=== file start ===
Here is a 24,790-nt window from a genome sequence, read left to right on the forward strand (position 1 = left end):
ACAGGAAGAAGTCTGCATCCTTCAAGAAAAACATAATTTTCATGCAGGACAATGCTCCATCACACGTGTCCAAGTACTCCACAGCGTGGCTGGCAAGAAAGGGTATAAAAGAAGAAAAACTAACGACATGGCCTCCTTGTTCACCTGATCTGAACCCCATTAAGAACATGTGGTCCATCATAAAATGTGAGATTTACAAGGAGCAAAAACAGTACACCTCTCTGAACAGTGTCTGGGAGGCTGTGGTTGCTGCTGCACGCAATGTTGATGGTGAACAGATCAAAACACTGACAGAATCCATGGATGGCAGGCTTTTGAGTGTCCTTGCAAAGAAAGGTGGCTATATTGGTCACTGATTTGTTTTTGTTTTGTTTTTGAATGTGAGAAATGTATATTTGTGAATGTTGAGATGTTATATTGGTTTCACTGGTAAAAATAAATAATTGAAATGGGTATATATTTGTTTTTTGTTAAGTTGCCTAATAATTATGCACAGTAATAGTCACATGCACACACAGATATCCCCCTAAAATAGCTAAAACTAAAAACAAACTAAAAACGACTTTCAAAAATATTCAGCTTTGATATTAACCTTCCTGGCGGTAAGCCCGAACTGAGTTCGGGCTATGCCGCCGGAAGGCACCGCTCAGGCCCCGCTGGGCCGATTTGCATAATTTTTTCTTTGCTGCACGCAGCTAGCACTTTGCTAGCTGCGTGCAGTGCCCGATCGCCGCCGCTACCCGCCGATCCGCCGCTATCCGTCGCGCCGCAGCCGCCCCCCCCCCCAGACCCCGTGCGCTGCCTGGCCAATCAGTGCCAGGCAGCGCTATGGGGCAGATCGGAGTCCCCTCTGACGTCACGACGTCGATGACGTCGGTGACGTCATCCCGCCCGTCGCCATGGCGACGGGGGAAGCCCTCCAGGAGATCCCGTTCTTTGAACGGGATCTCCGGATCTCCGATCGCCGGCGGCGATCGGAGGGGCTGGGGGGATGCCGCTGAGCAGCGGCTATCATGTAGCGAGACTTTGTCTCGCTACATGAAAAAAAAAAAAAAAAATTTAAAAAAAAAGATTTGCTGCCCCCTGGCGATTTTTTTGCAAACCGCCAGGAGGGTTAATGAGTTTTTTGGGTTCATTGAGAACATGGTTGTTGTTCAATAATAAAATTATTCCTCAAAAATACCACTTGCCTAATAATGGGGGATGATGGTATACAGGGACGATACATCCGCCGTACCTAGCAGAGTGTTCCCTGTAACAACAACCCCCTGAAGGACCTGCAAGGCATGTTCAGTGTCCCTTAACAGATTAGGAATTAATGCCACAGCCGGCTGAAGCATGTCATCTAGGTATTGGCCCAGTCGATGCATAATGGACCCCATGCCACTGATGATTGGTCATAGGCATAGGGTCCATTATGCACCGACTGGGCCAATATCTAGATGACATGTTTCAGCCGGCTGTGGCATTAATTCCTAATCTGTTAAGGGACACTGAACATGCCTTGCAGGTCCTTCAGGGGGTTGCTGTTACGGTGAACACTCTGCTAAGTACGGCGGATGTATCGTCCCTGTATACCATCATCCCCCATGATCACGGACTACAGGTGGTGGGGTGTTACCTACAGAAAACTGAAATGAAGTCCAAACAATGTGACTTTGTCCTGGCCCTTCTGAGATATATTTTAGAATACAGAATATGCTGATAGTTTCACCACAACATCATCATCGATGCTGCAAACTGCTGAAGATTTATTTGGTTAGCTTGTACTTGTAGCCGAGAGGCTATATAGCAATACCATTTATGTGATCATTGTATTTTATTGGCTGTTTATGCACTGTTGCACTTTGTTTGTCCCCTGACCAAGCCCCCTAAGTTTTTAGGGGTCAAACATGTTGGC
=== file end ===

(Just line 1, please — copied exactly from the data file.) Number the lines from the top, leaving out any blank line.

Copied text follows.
Here is a 24,790-nt window from a genome sequence, read left to right on the forward strand (position 1 = left end):